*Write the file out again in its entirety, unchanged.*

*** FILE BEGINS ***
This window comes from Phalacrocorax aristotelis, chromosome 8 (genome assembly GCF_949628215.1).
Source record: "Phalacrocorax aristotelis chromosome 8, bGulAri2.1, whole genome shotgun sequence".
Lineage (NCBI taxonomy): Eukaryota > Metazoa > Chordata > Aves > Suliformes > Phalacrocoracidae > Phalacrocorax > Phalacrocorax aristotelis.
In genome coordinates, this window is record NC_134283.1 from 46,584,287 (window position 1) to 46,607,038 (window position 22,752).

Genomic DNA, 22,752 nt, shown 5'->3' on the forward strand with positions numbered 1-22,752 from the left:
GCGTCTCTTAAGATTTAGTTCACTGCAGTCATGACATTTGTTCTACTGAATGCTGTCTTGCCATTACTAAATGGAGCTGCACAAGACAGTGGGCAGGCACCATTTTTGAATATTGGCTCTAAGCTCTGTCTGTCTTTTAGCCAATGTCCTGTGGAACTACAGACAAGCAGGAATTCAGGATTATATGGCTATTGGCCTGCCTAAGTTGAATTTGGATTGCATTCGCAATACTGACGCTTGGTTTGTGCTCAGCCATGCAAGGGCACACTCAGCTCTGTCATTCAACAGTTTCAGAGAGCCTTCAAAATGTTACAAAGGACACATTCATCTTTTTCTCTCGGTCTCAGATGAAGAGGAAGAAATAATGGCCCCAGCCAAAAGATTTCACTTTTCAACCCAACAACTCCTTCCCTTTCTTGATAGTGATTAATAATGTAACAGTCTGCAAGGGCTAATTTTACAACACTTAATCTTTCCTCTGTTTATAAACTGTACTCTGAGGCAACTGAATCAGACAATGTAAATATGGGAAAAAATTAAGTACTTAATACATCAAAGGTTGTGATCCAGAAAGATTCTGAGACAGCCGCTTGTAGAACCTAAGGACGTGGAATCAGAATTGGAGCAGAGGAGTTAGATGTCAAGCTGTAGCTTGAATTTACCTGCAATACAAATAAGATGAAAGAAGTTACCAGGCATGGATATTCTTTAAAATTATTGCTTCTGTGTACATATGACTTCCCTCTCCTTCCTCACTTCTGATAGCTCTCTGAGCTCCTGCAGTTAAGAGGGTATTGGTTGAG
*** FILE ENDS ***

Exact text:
This window comes from Phalacrocorax aristotelis, chromosome 8 (genome assembly GCF_949628215.1).
Source record: "Phalacrocorax aristotelis chromosome 8, bGulAri2.1, whole genome shotgun sequence".
Lineage (NCBI taxonomy): Eukaryota > Metazoa > Chordata > Aves > Suliformes > Phalacrocoracidae > Phalacrocorax > Phalacrocorax aristotelis.
In genome coordinates, this window is record NC_134283.1 from 46,584,287 (window position 1) to 46,607,038 (window position 22,752).

Genomic DNA, 22,752 nt, shown 5'->3' on the forward strand with positions numbered 1-22,752 from the left:
GCGTCTCTTAAGATTTAGTTCACTGCAGTCATGACATTTGTTCTACTGAATGCTGTCTTGCCATTACTAAATGGAGCTGCACAAGACAGTGGGCAGGCACCATTTTTGAATATTGGCTCTAAGCTCTGTCTGTCTTTTAGCCAATGTCCTGTGGAACTACAGACAAGCAGGAATTCAGGATTATATGGCTATTGGCCTGCCTAAGTTGAATTTGGATTGCATTCGCAATACTGACGCTTGGTTTGTGCTCAGCCATGCAAGGGCACACTCAGCTCTGTCATTCAACAGTTTCAGAGAGCCTTCAAAATGTTACAAAGGACACATTCATCTTTTTCTCTCGGTCTCAGATGAAGAGGAAGAAATAATGGCCCCAGCCAAAAGATTTCACTTTTCAACCCAACAACTCCTTCCCTTTCTTGATAGTGATTAATAATGTAACAGTCTGCAAGGGCTAATTTTACAACACTTAATCTTTCCTCTGTTTATAAACTGTACTCTGAGGCAACTGAATCAGACAATGTAAATATGGGAAAAAATTAAGTACTTAATACATCAAAGGTTGTGATCCAGAAAGATTCTGAGACAGCCGCTTGTAGAACCTAAGGACGTGGAATCAGAATTGGAGCAGAGGAGTTAGATGTCAAGCTGTAGCTTGAATTTACCTGCAATACAAATAAGATGAAAGAAGTTACCAGGCATGGATATTCTTTAAAATTATTGCTTCTGTGTACATATGACTTCCCTCTCCTTCCTCACTTCTGATAGCTCTCTGAGCTCCTGCAGTTAAGAGGGTATTGGTTGAG